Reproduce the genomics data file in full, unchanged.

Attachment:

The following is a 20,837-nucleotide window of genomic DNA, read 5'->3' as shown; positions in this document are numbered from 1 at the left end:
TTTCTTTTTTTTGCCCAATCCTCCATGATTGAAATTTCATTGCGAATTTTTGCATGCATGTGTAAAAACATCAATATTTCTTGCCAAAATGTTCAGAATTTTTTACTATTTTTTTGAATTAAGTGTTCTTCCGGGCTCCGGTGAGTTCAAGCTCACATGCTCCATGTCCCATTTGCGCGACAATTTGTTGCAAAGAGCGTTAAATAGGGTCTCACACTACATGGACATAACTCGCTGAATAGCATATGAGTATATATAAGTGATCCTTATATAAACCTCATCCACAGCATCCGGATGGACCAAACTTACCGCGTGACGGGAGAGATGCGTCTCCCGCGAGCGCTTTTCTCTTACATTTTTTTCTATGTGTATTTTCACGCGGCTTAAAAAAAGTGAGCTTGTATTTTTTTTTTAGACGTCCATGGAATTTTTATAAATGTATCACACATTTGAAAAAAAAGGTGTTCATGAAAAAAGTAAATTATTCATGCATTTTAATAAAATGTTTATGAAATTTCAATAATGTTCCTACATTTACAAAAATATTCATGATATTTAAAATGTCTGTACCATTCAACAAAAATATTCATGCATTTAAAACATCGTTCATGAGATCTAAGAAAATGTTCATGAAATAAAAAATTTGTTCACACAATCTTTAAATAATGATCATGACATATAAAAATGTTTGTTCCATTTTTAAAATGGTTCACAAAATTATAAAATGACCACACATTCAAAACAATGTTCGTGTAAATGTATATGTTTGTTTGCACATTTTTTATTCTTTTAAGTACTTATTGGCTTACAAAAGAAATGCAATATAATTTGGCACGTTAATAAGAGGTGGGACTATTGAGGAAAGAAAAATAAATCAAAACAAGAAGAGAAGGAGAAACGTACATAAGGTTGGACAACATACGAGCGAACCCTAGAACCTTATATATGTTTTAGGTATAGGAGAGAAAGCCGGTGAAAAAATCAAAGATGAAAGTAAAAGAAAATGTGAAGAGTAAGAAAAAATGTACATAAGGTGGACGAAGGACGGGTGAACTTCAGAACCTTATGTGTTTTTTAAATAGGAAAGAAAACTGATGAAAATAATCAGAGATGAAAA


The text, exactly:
The following is a 20,837-nucleotide window of genomic DNA, read 5'->3' as shown; positions in this document are numbered from 1 at the left end:
TTTCTTTTTTTTGCCCAATCCTCCATGATTGAAATTTCATTGCGAATTTTTGCATGCATGTGTAAAAACATCAATATTTCTTGCCAAAATGTTCAGAATTTTTTACTATTTTTTTGAATTAAGTGTTCTTCCGGGCTCCGGTGAGTTCAAGCTCACATGCTCCATGTCCCATTTGCGCGACAATTTGTTGCAAAGAGCGTTAAATAGGGTCTCACACTACATGGACATAACTCGCTGAATAGCATATGAGTATATATAAGTGATCCTTATATAAACCTCATCCACAGCATCCGGATGGACCAAACTTACCGCGTGACGGGAGAGATGCGTCTCCCGCGAGCGCTTTTCTCTTACATTTTTTTCTATGTGTATTTTCACGCGGCTTAAAAAAAGTGAGCTTGTATTTTTTTTTTAGACGTCCATGGAATTTTTATAAATGTATCACACATTTGAAAAAAAAGGTGTTCATGAAAAAAGTAAATTATTCATGCATTTTAATAAAATGTTTATGAAATTTCAATAATGTTCCTACATTTACAAAAATATTCATGATATTTAAAATGTCTGTACCATTCAACAAAAATATTCATGCATTTAAAACATCGTTCATGAGATCTAAGAAAATGTTCATGAAATAAAAAATTTGTTCACACAATCTTTAAATAATGATCATGACATATAAAAATGTTTGTTCCATTTTTAAAATGGTTCACAAAATTATAAAATGACCACACATTCAAAACAATGTTCGTGTAAATGTATATGTTTGTTTGCACATTTTTTATTCTTTTAAGTACTTATTGGCTTACAAAAGAAATGCAATATAATTTGGCACGTTAATAAGAGGTGGGACTATTGAGGAAAGAAAAATAAATCAAAACAAGAAGAGAAGGAGAAACGTACATAAGGTTGGACAACATACGAGCGAACCCTAGAACCTTATATATGTTTTAGGTATAGGAGAGAAAGCCGGTGAAAAAATCAAAGATGAAAGTAAAAGAAAATGTGAAGAGTAAGAAAAAATGTACATAAGGTGGACGAAGGACGGGTGAACTTCAGAACCTTATGTGTTTTTTAAATAGGAAAGAAAACTGATGAAAATAATCAGAGATGAAAA